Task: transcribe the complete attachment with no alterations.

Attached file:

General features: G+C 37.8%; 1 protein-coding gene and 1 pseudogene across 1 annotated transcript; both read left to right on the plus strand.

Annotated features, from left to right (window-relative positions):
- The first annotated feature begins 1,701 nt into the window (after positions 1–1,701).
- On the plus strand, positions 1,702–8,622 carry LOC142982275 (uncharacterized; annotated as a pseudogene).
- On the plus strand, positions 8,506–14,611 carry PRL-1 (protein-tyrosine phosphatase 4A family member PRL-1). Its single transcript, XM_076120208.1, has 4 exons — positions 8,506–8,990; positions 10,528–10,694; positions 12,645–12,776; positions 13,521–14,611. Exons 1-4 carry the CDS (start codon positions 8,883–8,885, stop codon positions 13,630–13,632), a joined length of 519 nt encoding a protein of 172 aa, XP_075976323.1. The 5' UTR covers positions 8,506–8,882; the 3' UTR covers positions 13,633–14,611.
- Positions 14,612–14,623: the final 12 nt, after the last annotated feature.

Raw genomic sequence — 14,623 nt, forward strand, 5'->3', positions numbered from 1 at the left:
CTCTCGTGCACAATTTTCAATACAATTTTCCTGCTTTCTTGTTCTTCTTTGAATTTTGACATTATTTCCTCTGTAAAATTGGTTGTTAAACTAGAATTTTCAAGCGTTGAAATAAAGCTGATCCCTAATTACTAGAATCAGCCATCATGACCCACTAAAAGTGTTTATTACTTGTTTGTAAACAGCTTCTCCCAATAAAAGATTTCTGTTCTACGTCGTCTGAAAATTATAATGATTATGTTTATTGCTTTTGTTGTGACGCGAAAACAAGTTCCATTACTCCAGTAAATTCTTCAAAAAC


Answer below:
General features: G+C 37.8%; 1 protein-coding gene and 1 pseudogene across 1 annotated transcript; both read left to right on the plus strand.

Annotated features, from left to right (window-relative positions):
- The first annotated feature begins 1,701 nt into the window (after positions 1–1,701).
- On the plus strand, positions 1,702–8,622 carry LOC142982275 (uncharacterized; annotated as a pseudogene).
- On the plus strand, positions 8,506–14,611 carry PRL-1 (protein-tyrosine phosphatase 4A family member PRL-1). Its single transcript, XM_076120208.1, has 4 exons — positions 8,506–8,990; positions 10,528–10,694; positions 12,645–12,776; positions 13,521–14,611. Exons 1-4 carry the CDS (start codon positions 8,883–8,885, stop codon positions 13,630–13,632), a joined length of 519 nt encoding a protein of 172 aa, XP_075976323.1. The 5' UTR covers positions 8,506–8,882; the 3' UTR covers positions 13,633–14,611.
- Positions 14,612–14,623: the final 12 nt, after the last annotated feature.

Raw genomic sequence — 14,623 nt, forward strand, 5'->3', positions numbered from 1 at the left:
CTCTCGTGCACAATTTTCAATACAATTTTCCTGCTTTCTTGTTCTTCTTTGAATTTTGACATTATTTCCTCTGTAAAATTGGTTGTTAAACTAGAATTTTCAAGCGTTGAAATAAAGCTGATCCCTAATTACTAGAATCAGCCATCATGACCCACTAAAAGTGTTTATTACTTGTTTGTAAACAGCTTCTCCCAATAAAAGATTTCTGTTCTACGTCGTCTGAAAATTATAATGATTATGTTTATTGCTTTTGTTGTGACGCGAAAACAAGTTCCATTACTCCAGTAAATTCTTCAAAAAC